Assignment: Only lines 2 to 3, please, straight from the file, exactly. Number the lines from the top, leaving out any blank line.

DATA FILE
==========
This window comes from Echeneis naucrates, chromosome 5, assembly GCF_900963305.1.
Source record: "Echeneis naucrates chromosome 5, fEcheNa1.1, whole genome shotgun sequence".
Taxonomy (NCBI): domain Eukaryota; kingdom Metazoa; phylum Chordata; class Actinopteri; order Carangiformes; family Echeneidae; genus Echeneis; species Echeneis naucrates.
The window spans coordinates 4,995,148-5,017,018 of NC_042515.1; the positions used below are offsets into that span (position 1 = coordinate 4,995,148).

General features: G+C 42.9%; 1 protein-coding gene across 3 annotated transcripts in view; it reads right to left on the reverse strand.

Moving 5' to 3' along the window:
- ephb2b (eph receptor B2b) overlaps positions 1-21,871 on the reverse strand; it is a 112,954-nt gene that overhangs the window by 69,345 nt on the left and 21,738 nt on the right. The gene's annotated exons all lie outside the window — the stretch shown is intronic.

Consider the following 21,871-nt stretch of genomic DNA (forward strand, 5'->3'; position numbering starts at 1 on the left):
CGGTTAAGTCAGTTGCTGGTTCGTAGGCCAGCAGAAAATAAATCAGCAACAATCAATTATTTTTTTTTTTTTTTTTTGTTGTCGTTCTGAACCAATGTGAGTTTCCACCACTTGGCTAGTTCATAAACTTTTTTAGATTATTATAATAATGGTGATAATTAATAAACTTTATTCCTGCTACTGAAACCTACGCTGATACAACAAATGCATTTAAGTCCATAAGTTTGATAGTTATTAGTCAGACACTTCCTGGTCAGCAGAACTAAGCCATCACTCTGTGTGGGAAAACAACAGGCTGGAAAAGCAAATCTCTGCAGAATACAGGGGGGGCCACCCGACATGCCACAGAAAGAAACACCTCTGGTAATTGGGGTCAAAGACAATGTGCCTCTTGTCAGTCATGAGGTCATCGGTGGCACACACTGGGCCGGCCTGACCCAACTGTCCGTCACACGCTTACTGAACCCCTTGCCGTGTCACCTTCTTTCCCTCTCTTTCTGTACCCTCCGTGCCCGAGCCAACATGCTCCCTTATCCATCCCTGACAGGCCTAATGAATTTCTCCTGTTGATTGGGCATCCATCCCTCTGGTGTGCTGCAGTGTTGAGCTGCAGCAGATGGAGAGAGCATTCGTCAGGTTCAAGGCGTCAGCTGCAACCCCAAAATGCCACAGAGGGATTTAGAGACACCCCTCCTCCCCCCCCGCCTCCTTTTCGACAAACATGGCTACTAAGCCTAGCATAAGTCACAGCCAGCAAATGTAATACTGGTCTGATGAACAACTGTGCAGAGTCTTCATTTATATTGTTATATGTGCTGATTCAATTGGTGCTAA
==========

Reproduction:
Source record: "Echeneis naucrates chromosome 5, fEcheNa1.1, whole genome shotgun sequence".
Taxonomy (NCBI): domain Eukaryota; kingdom Metazoa; phylum Chordata; class Actinopteri; order Carangiformes; family Echeneidae; genus Echeneis; species Echeneis naucrates.